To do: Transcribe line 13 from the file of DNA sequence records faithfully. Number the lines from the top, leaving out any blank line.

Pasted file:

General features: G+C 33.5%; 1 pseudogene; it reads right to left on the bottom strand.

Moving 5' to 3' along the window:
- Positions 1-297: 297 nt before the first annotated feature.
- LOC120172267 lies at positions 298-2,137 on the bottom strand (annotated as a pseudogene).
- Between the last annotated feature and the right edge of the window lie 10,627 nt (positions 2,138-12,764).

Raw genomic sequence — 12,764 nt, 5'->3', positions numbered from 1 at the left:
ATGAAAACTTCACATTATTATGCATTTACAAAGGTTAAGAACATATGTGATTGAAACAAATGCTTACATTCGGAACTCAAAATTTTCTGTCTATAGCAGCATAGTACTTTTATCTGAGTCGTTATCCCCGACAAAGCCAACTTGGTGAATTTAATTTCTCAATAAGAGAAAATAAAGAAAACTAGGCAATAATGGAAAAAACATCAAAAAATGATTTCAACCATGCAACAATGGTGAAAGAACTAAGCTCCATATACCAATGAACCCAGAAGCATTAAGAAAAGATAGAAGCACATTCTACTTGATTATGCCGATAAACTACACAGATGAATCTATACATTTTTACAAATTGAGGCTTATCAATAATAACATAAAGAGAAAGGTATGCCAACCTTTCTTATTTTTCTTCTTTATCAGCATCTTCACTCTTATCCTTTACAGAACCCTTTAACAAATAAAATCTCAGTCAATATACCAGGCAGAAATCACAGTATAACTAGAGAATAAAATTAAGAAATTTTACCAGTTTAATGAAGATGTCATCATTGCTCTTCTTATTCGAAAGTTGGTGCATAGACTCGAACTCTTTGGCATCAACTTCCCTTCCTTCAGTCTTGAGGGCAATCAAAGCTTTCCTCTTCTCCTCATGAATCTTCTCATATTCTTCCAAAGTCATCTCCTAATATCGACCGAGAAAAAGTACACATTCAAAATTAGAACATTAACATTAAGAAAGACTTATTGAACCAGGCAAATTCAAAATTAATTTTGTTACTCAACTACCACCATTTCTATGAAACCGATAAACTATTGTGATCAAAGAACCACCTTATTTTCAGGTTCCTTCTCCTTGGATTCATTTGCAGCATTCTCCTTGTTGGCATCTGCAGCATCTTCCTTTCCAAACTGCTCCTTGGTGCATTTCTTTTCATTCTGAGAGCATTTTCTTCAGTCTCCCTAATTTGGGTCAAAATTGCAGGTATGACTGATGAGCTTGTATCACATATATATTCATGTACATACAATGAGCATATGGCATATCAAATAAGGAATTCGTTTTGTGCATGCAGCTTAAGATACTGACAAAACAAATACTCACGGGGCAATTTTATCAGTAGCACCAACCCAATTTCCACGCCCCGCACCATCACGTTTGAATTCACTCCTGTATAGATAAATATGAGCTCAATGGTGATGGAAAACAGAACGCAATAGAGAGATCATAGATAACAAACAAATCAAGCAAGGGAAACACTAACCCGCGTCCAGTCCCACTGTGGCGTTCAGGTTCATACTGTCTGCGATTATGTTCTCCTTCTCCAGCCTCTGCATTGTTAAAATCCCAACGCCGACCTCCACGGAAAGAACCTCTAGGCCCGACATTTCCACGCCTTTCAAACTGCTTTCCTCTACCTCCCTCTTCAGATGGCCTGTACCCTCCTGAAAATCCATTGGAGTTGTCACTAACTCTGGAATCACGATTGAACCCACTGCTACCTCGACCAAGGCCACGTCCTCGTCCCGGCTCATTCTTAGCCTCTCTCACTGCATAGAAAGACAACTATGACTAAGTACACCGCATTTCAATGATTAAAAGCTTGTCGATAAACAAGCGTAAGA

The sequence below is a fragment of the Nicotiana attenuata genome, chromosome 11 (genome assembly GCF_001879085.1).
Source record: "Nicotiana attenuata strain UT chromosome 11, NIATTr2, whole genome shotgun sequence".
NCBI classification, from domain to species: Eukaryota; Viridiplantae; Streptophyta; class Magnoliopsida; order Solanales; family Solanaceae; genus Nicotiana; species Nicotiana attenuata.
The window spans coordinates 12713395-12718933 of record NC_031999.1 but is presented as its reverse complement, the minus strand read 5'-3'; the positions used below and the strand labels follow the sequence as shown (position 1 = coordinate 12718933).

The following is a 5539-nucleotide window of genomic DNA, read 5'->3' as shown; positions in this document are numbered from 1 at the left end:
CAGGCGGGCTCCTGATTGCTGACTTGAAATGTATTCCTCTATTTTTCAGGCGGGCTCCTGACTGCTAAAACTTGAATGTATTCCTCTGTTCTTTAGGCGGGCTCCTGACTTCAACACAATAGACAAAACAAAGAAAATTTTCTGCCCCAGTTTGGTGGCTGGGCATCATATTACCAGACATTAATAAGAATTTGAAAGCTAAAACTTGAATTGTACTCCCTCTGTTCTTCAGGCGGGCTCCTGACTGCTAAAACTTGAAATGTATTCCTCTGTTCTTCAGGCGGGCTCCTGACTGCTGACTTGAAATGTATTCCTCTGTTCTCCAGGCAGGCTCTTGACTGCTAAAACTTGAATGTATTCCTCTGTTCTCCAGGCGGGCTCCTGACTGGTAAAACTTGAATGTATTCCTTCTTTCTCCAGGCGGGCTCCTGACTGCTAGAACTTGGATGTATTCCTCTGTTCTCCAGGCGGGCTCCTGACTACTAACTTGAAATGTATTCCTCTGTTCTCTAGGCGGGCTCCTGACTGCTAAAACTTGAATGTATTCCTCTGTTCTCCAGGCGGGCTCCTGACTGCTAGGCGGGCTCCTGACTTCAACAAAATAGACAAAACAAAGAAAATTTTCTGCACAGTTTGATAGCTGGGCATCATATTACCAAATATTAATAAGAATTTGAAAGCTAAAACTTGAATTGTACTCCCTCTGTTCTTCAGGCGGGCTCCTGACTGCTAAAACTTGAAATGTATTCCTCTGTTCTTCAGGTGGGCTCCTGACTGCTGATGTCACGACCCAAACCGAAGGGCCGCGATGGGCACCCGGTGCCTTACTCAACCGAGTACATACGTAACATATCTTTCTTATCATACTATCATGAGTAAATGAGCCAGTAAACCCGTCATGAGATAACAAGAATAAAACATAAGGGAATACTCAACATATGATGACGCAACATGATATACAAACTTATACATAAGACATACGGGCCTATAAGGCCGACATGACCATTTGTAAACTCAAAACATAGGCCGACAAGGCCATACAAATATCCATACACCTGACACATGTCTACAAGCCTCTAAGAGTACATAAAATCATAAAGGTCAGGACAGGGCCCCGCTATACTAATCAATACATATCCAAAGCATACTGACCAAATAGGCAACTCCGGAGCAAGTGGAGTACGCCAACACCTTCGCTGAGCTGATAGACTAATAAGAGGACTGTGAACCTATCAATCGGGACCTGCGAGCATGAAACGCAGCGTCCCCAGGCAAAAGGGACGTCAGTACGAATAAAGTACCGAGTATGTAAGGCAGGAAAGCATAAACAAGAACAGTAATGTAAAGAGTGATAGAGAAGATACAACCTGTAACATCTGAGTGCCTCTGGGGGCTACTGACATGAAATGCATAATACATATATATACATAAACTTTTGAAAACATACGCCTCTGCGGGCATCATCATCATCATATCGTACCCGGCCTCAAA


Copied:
CAGGCGGGCTCCTGATTGCTGACTTGAAATGTATTCCTCTATTTTTCAGGCGGGCTCCTGACTGCTAAAACTTGAATGTATTCCTCTGTTCTTTAGGCGGGCTCCTGACTTCAACACAATAGACAAAACAAAGAAAATTTTCTGCCCCAGTTTGGTGGCTGGGCATCATATTACCAGACATTAATAAGAATTTGAAAGCTAAAACTTGAATTGTACTCCCTCTGTTCTTCAGGCGGGCTCCTGACTGCTAAAACTTGAAATGTATTCCTCTGTTCTTCAGGCGGGCTCCTGACTGCTGACTTGAAATGTATTCCTCTGTTCTCCAGGCAGGCTCTTGACTGCTAAAACTTGAATGTATTCCTCTGTTCTCCAGGCGGGCTCCTGACTGGTAAAACTTGAATGTATTCCTTCTTTCTCCAGGCGGGCTCCTGACTGCTAGAACTTGGATGTATTCCTCTGTTCTCCAGGCGGGCTCCTGACTACTAACTTGAAATGTATTCCTCTGTTCTCTAGGCGGGCTCCTGACTGCTAAAACTTGAATGTATTCCTCTGTTCTCCAGGCGGGCTCCTGACTGCTAGGCGGGCTCCTGACTTCAACAAAATAGACAAAACAAAGAAAATTTTCTGCACAGTTTGATAGCTGGGCATCATATTACCAAATATTAATAAGAATTTGAAAGCTAAAACTTGAATTGTACTCCCTCTGTTCTTCAGGCGGGCTCCTGACTGCTAAAACTTGAAATGTATTCCTCTGTTCTTCAGGTGGGCTCCTGACTGCTGATGTCACGACCCAAACCGAAGGGCCGCGATGGGCACCCGGTGCCTTACTCAACCGAGTACATACGTAACATATCTTTCTTATCATACTATCATGAGTAAATGAGCCAGTAAACCCGTCATGAGATAACAAGAATAAAACATAAGGGAATACTCAACATATGATGACGCAACATGATATACAAACTTATACATAAGACATACGGGCCTATAAGGCCGACATGACCATTTGTAAACTCAAAACATAGGCCGACAAGGCCATACAAATATCCATACACCTGACACATGTCTACAAGCCTCTAAGAGTACATAAAATCATAAAGGTCAGGACAGGGCCCCGCTATACTAATCAATACATATCCAAAGCATACTGACCAAATAGGCAACTCCGGAGCAAGTGGAGTACGCCAACACCTTCGCTGAGCTGATAGACTAATAAGAGGACTGTGAACCTATCAATCGGGACCTGCGAGCATGAAACGCAGCGTCCCCAGGCAAAAGGGACGTCAGTACGAATAAAGTACCGAGTATGTAAGGCAGGAAAGCATAAACAAGAACAGTAATGTAAAGAGTGATAGAGAAGATACAACCTGTAACATCTGAGTGCCTCTGGGGGCTACTGACATGAAATGCATAATACATATATATACATAAACTTTTGAAAACATACGCCTCTGCGGGCATCATCATCATCATATCGTACCCGGCCTCAAA